“I’m old school,” Grant Nicholas admits.
“There’s a lot to be said with keeping with something you know and having your own character.” Amen to that.
Grant still wears his '90s values proudly on his sleeve in Feeder, so there’s no Fractals in sight. Instead we have drool-worthy vintage Fenders and a good ’ol pedalboard with fuzz machines and delay oddities.
“I do use pretty much all of them in a set,” says Grant, who’s been considering a switching system. “You have to remember, I’m trying to cover nine albums. But it is a lot of pedals – I’m tap dancing sometimes!”
1966 Fender Jazzmaster ‘Old Brown’
“This is Old Brown, the first Jazzmaster that I ever got. I part exchanged an American DigiTech Whammy for it that I wasn’t really using much. This guy in Walthamstow really wanted a Whammy pedal so I gave him one and about £300, which was a pretty good deal!
"It’s obviously had a life but I really like the neck on it – the big headstock and the square inlays. The original pickups say ’66 on the back which makes sense with the headstock. I’ve replaced the bridge pickup with a Seymour Duncan Quarter Pounder, which I use on most of my live guitars.
“I think it was probably refinished years ago as it’s a funny colour, like a Tobacco Sunburst, which is probably not original. I’ve just fitted a Staytrem, it’s like the Mustang bridge. Really, really good.
"I’ve got a couple of guitars with it on now. I used to buy the Allparts Mustang bridges, but the Staytrems are much more versatile with better adjustments and something on the saddle, so they don’t wobble around.
1967 Fender Jazzmaster
“This is quite new, the first time I’ve toured this one. It’s been refinished, but other than the Mastery bridge I changed recently, it’s pretty much original.
"This one has two Seymour Duncans – the Vintage one and a Quarter Pounder. It looks quite new, and I got it for an absolute bargain as well – I only paid £1,700 for it with the original case. I was lucky.”
1964 Fender Jazzmaster ‘Wales’
“Both my [silver sparkle] 1964s have dot inlays. This is one of my best sounding guitars, especially for drop D stuff. All the guitars are down a step at the moment because I like the sound, and the album [All Bright Electric] is down a step, so I’ve tried to make songs work.
"I’m using a capo for all the standard songs like Just A Day, Buck Rogers and Just The Way I’m Feeling. I like the big fat sound in C#, it was more a recording thing at first and you have to make sure it’s not too low to sing over but sometimes when you have a really high song it can help you a little bit.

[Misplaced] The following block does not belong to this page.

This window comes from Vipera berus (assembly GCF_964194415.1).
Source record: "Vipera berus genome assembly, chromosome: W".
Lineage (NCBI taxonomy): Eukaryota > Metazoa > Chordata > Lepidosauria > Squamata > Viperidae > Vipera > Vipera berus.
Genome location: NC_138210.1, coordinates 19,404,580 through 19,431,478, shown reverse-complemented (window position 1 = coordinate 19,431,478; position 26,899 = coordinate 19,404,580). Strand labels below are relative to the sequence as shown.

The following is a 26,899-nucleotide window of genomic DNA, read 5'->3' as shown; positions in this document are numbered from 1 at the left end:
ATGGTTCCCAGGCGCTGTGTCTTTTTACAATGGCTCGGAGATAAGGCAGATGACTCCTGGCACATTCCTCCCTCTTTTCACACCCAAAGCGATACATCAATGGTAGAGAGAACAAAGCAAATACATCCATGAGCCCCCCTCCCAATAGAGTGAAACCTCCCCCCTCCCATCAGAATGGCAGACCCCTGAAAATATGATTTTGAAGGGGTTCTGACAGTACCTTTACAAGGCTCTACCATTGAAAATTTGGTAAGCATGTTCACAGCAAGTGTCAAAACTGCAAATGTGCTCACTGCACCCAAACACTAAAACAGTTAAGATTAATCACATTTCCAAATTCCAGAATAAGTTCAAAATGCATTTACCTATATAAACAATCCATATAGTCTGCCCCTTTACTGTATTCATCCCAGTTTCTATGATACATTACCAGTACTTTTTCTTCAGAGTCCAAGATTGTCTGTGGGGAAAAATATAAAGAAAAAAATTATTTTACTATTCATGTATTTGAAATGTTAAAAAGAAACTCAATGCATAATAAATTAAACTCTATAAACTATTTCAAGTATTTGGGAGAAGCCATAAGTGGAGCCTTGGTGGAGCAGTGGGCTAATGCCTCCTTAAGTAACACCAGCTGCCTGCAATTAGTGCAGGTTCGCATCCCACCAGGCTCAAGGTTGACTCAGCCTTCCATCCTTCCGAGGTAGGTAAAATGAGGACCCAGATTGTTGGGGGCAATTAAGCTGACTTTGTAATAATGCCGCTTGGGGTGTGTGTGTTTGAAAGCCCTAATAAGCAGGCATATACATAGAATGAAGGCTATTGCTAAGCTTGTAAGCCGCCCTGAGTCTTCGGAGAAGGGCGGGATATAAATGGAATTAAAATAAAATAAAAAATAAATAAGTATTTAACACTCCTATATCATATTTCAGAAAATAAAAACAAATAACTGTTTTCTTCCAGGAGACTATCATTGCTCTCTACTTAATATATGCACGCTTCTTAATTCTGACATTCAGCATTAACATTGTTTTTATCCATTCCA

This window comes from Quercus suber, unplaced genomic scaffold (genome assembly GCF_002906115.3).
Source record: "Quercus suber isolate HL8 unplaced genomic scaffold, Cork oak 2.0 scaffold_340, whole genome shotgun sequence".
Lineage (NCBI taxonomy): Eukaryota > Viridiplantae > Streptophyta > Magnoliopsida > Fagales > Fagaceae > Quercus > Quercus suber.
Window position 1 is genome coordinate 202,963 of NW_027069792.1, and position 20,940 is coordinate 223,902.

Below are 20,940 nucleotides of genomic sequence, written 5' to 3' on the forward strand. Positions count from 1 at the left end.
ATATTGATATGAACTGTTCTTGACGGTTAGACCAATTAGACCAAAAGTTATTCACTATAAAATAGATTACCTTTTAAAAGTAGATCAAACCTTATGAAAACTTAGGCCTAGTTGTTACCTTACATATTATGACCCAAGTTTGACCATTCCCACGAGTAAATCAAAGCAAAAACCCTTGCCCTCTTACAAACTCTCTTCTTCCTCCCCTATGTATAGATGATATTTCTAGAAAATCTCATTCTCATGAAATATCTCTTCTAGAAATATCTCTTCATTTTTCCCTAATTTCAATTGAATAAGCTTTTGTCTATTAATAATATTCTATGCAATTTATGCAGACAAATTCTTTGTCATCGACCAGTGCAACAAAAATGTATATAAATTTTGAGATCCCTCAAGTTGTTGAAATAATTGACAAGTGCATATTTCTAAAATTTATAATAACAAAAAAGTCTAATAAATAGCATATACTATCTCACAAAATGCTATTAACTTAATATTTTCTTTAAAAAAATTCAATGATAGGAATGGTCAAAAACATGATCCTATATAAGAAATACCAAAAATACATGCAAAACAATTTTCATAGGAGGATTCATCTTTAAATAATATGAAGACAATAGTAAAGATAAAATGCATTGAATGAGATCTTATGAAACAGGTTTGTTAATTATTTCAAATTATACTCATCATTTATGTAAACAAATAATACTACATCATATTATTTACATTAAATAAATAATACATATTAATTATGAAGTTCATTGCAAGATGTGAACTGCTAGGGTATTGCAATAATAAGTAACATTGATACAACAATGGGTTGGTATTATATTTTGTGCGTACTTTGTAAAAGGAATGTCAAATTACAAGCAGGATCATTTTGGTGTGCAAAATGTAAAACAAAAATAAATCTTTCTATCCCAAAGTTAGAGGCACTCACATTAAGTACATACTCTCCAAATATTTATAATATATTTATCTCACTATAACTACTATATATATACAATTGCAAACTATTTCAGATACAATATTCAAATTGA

"A lot of American bands do it to save their voices. We’re doing an hour and 40 minute sets which are the longest we’ve ever played so it can help.”
1972 Fender Telecaster
“I’ve just got this baby back out. This was one of the main guitars on Silent Cry because I was using more Tele on that record. I’ve got a black custom one that’s in the lockup, too.
"I was mixing it up between Teles and Jazzmasters. I got it from where Tommy [Gleeson Feeder touring guitarist and former Slaves To Gravity frontman] used to work, Vintage And Rare.
"When we finished recording Comfort In Sound, because it was a really big record for us, our manager said, ‘Go out and treat yourselves to some guitars’ so I think Taka [Hirose, bass] bought a 60s Jazz bass, which is beautiful and worth a lot of money now.
"I bought this, the ’59 Jazzmaster and a 1967 Gibson ES-340 for an absolute bargain. Three guitars… which was outrageous really as I’ve never done it again in my life! I only paid about £2,200 for this with the original case. It’s nicely beaten up. It has an Andy Summers Police vibe which I really liked about it.”
Fender DeVille 212 & JMI AC30
“Apart from the Comfort In Sound tour when I had the Boogie, this has been my set-up for years with either been a DeVille or a Twin. The DeVille is adding the top and bottom with sparkle, then the JMI is all the dark and midrange.
"That is my sound, it’s quite a full sound, and it’s Feeder’s sound. It works and I’ve come back to it. It’s really about getting a good sound, once you have, as long as you’re good at rhythm, that is a key of playing guitar.”
JHS SuperBolt V2
“It’s an overdrive. I’m using this for the track called Eskimo for the verse sound. It’s kind of on the edge – like an amp just breaking up. It’s a really versatile pedal, and similar to the Blues Driver.